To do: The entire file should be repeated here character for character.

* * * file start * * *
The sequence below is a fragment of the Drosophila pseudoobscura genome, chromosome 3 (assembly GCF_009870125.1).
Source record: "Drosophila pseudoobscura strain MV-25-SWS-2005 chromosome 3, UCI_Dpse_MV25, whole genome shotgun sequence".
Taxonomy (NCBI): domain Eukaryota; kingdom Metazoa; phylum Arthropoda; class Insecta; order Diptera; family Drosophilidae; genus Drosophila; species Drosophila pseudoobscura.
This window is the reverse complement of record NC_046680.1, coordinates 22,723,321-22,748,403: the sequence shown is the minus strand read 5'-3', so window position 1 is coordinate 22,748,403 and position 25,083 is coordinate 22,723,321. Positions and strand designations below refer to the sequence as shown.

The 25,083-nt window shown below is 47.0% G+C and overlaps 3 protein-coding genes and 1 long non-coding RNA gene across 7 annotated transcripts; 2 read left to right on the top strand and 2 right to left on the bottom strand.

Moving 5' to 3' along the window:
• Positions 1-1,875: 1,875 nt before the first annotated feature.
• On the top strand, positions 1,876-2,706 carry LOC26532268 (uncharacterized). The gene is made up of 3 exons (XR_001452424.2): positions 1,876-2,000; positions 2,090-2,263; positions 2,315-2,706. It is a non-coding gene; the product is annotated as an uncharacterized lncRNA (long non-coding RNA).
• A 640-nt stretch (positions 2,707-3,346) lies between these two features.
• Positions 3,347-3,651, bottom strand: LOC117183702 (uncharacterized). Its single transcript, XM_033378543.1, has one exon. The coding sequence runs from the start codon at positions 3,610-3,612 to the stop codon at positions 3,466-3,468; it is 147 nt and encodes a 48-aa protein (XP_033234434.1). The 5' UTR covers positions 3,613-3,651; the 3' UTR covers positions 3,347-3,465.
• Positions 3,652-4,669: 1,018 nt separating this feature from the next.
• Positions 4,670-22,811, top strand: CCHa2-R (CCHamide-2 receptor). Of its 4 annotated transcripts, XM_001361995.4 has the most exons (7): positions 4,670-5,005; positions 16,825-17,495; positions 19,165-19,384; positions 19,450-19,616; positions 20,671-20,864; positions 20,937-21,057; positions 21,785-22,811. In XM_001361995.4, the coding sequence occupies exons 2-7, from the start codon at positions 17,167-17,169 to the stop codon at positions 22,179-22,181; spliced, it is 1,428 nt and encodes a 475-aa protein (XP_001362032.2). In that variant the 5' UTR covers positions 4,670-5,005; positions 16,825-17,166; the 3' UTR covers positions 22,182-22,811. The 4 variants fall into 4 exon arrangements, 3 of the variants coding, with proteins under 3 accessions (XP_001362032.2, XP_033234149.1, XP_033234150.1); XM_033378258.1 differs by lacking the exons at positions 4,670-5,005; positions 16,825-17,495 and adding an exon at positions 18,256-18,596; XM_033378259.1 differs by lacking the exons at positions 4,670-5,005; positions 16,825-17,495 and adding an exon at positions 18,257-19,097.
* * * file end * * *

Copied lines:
The sequence below is a fragment of the Drosophila pseudoobscura genome, chromosome 3 (assembly GCF_009870125.1).
Source record: "Drosophila pseudoobscura strain MV-25-SWS-2005 chromosome 3, UCI_Dpse_MV25, whole genome shotgun sequence".
Taxonomy (NCBI): domain Eukaryota; kingdom Metazoa; phylum Arthropoda; class Insecta; order Diptera; family Drosophilidae; genus Drosophila; species Drosophila pseudoobscura.
This window is the reverse complement of record NC_046680.1, coordinates 22,723,321-22,748,403: the sequence shown is the minus strand read 5'-3', so window position 1 is coordinate 22,748,403 and position 25,083 is coordinate 22,723,321. Positions and strand designations below refer to the sequence as shown.

The 25,083-nt window shown below is 47.0% G+C and overlaps 3 protein-coding genes and 1 long non-coding RNA gene across 7 annotated transcripts; 2 read left to right on the top strand and 2 right to left on the bottom strand.

Moving 5' to 3' along the window:
• Positions 1-1,875: 1,875 nt before the first annotated feature.
• On the top strand, positions 1,876-2,706 carry LOC26532268 (uncharacterized). The gene is made up of 3 exons (XR_001452424.2): positions 1,876-2,000; positions 2,090-2,263; positions 2,315-2,706. It is a non-coding gene; the product is annotated as an uncharacterized lncRNA (long non-coding RNA).
• A 640-nt stretch (positions 2,707-3,346) lies between these two features.
• Positions 3,347-3,651, bottom strand: LOC117183702 (uncharacterized). Its single transcript, XM_033378543.1, has one exon. The coding sequence runs from the start codon at positions 3,610-3,612 to the stop codon at positions 3,466-3,468; it is 147 nt and encodes a 48-aa protein (XP_033234434.1). The 5' UTR covers positions 3,613-3,651; the 3' UTR covers positions 3,347-3,465.
• Positions 3,652-4,669: 1,018 nt separating this feature from the next.
• Positions 4,670-22,811, top strand: CCHa2-R (CCHamide-2 receptor). Of its 4 annotated transcripts, XM_001361995.4 has the most exons (7): positions 4,670-5,005; positions 16,825-17,495; positions 19,165-19,384; positions 19,450-19,616; positions 20,671-20,864; positions 20,937-21,057; positions 21,785-22,811. In XM_001361995.4, the coding sequence occupies exons 2-7, from the start codon at positions 17,167-17,169 to the stop codon at positions 22,179-22,181; spliced, it is 1,428 nt and encodes a 475-aa protein (XP_001362032.2). In that variant the 5' UTR covers positions 4,670-5,005; positions 16,825-17,166; the 3' UTR covers positions 22,182-22,811. The 4 variants fall into 4 exon arrangements, 3 of the variants coding, with proteins under 3 accessions (XP_001362032.2, XP_033234149.1, XP_033234150.1); XM_033378258.1 differs by lacking the exons at positions 4,670-5,005; positions 16,825-17,495 and adding an exon at positions 18,256-18,596; XM_033378259.1 differs by lacking the exons at positions 4,670-5,005; positions 16,825-17,495 and adding an exon at positions 18,257-19,097.